There are two classic Hammill piano ballads involved. "Vision" is the most spine chilling: 'A vision shimering, shifting, moving in false firelight; a vision of a vision, protecting me from fear at night...' It is still featured on Peter's solo live repertoire now and again. "The Birds" is to some extent pushed into jazz terrain thanks to the great piano playing by Hugh and ditto guitar by Robert Fripp. The sublime bass by former VdGG-member Nic Potter also has to be mentioned. "Re-Awakening" alternates between 1967 and 1971 in a fascinating way. The 71 bits could easily fit into side 2 of the Pawn Hearts LP. "Summer Song In The Autumn" also nods in direction of VdGG of 1971 with organ and piano by Hugh up front. One of the highlights of the album. One might expect "Viking" to be of the noisy extrovert kind, but no. It's remarkably restrained but takes off a little bit off towards the end. Another goodie and a great instrumental part, not least due to the guitar efforts of Bob Fripp. "Child" and "I Once Wrote Some Poems" are the guitar ballads of the album. The former, of the emotional kind, is maybe a bit too emotional for its own good, whereas the latter move into harsher terrain and ends the album with some Fripp guitar notes of the same ilk that opened it.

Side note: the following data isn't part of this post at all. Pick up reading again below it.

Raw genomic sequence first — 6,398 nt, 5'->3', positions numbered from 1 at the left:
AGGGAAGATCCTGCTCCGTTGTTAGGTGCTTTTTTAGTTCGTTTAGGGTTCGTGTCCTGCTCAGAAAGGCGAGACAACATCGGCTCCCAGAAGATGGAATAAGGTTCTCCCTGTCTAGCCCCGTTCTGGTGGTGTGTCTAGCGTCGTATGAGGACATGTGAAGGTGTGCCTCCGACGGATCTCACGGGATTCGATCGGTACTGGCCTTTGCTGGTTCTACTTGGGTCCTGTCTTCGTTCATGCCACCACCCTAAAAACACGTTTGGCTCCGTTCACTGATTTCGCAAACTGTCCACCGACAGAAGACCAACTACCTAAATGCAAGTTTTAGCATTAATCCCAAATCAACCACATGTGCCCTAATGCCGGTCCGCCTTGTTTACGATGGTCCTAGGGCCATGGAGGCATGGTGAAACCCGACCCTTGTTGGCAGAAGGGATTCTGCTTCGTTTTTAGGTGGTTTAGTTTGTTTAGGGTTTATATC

The cover painting also has to be mentioned. It's Paul Whitehead who illustrated several of the early Charisma albums including the earliest by VdGG and Genesis. The chessboard surely depicts a fool's mate situation. And if you look closely, it also illustrates several of the songs of the album, maybe all of them. And there at the back, a young and smiling Peter Hammill peeps up from a hole in the ground. Well, he doesn't look like a hobbit.

Probably the most amazing issue about the album is it was recorded in only two days, in between VdGG touring, in April 1971. It was mixed in only two days, too, later in the same month. The quick recording process has made it a spontaneous album that has stood the test of time. The musicianship is splendid throughout and the songs are great with a couple of exceptions. It sounds different from all Hammill's following fourtysomething solo albums with more guest musicians and different kinds of songs. It's perhaps the last breath of fresh air from the sixties?